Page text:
SIOUX CITY | Sioux City Fire Rescue will run a new emergency medical services division that will respond to 911 ambulance calls beginning Jan. 1, under a pair of resolutions passed Monday by the Sioux City Council.
Two related resolutions passed on 3-1 votes, with Mayor Bob Scott dissenting on each and Councilman Dan Moore absent. The votes come as the clock ticks down to the Dec. 31 conclusion of the current ambulance service provided to Sioux City by the nonprofit Siouxland Paramedics.
During approximately 45 minutes of discussion, City Council members acknowledged they were caught in a tough position, with less than four months to put in place a new model for such a vital community service.
"I think we're pretty much between a rock and a hard spot," Councilwoman Rhonda Capron said.
Citing financial difficulties, the 35-year-old Siouxland Paramedics had informed the city in mid-August that it would cease providing 911 services to Sioux City and North Sioux City by year's end. The city considered two main models as replacements: either hiring a private firm or absorbing EMS services into the city's Public Safety Department.
Scott voiced frustration with the short window of time the city had to put a new plan in place.
"You don't do this kind of service to the citizens of community with a four-month notice," Scott said. "That's totally unacceptable. It's unacceptable to the employees, it's unacceptable to you, and it's unacceptable to the taxpayers of this community. It's just ridiculous that we couldn't have had a year to plan for this."
The resolutions approved Monday will create a civilian paramedic/ambulance division within the city's Fire Rescue department composed of 27 new full-time equivalent employees. The plan would mean approximately $600,000 in additional expenses for the city, according to city estimates. There could also be additional start-up costs.
City manager Bob Padmore told the council that amount could come from fund-balances at the outset.
"We feel it's in the best interest of our citizens to come up with a quick solution, and we'll worry about how it's going to be paid for later," he said. "We know we're going to have to pay it."
Sioux City Fire Rescue Chief Tom Everett, who presented the plan to the council, said under the new resolution, the city will place ambulances staffed by two EMTs apiece at fire stations 1, 3 and 4 from 8 a.m. to 8 p.m. and at stations 3 and 4 from 8 p.m. to 8 a.m.
Backup ambulances will sit at stations 5, 7 and 8, he said. Everett said this would provide the best coverage of the city.
"Station 4 has very good coverage of the northside and the westside, Station 3 has good coverage of the northeast side and Morningside, and of course Station 1 during the day will be busy downtown," he said.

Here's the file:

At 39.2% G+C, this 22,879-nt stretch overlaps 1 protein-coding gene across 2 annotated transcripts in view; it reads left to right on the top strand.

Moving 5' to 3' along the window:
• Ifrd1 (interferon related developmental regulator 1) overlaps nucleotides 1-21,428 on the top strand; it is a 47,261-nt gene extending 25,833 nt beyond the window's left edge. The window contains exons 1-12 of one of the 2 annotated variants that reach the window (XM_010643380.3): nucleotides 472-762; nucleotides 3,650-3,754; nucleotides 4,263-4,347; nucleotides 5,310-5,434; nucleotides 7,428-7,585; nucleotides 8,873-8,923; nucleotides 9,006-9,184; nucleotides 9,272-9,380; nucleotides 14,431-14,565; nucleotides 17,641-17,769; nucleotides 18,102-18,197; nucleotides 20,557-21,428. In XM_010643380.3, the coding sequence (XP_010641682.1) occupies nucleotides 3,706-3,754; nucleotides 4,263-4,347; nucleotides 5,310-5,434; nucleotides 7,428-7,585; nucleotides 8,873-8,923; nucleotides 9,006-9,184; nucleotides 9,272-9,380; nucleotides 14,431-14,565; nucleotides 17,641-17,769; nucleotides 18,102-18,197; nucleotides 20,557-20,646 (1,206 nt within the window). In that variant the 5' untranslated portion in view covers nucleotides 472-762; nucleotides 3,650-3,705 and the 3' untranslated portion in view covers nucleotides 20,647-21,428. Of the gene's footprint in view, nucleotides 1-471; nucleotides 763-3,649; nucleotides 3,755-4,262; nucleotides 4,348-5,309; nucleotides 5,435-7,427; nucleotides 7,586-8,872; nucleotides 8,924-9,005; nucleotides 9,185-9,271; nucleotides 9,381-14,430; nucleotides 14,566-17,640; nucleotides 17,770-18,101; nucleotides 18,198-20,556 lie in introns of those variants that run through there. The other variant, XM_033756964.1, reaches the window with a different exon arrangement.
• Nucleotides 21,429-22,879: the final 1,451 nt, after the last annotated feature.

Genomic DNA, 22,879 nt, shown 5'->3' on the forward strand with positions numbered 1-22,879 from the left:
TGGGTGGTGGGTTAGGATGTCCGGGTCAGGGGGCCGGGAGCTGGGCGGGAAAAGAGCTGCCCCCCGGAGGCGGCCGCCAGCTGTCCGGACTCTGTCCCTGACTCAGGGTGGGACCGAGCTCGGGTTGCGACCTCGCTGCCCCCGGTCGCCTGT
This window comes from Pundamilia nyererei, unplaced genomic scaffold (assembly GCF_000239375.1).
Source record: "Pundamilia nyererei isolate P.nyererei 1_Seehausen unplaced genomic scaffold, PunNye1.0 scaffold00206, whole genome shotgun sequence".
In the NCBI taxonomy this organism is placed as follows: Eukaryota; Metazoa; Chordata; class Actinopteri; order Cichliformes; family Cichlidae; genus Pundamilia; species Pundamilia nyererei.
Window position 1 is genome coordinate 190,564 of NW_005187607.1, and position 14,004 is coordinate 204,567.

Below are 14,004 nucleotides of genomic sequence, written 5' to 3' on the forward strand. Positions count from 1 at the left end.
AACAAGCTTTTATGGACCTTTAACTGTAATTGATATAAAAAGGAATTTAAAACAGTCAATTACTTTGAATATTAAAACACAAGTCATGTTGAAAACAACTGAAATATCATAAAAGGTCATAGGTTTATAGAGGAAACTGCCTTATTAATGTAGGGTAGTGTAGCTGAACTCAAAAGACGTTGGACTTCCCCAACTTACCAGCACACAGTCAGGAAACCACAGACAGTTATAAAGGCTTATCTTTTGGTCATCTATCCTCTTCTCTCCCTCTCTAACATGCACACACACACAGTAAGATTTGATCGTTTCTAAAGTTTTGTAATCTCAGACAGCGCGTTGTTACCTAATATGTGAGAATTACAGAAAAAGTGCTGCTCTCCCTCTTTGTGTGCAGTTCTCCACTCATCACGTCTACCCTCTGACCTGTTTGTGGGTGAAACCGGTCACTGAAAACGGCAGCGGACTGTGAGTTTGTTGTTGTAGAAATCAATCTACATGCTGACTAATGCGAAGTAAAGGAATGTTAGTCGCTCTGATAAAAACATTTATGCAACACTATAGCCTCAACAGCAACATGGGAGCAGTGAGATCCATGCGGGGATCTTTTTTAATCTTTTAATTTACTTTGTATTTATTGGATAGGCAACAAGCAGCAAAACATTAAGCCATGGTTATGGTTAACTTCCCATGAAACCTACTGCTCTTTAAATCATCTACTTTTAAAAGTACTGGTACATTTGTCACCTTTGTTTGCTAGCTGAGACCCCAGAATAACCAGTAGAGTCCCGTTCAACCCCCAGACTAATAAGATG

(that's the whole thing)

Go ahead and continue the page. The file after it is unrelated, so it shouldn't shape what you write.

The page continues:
The city would not provide non-emergency transfers of patients or provide services to other communities.
Scott made it clear his no votes were not because he thought the new arrangement would not serve the city, but rather out of discontent that the city had not further explored the costs associated with contracting with a private company.
"I think the taxpayers have the right to know what the other cost would be," Scott said. "It's just frustrating that we bought in on one model. That's frustrating to me."
Padmore said the city had spoken with multiple ambulance companies and that two to three were interested in non-emergency transports but not in emergency services.
"We talked about hiring a consultant to go out and do an RFP (request for proposals)," he said. "(But) we went down that path a few years ago, and that's about an 18-month process."
Capron said she agreed with Scott's sentiment but said the council was "sitting on a time bomb" to get this done.
Sioux City Fire Rescue would prioritize the hiring of current Siouxland Paramedics employees but would require all employees to live in Iowa and within 10 miles of the Sioux City limits. Those positions would include an EMS director, EMS compliance officer, four EMT lead medics and 21 additional EMT positions.
Siouxland Paramedics currently employs 57 people, 31 of whom are full-time employees.
Capron said while the tight time frame to make the decision was less than ideal, she felt good about the plan and the workers who would be assuming the new positions.
"I think it's a pretty good place to be at this point," she said. "We know the people."
Councilman Pete Groetken said he believed the plan seemed like the only step forward.
"If further negotiation is something that is out of the question, then I really see no alternative," he said.
Liz Ford, a command officer with SPI, was the only member of the public to speak. She approached the council to read a prepared statement stressing the importance of the decision and said her group supported the plan.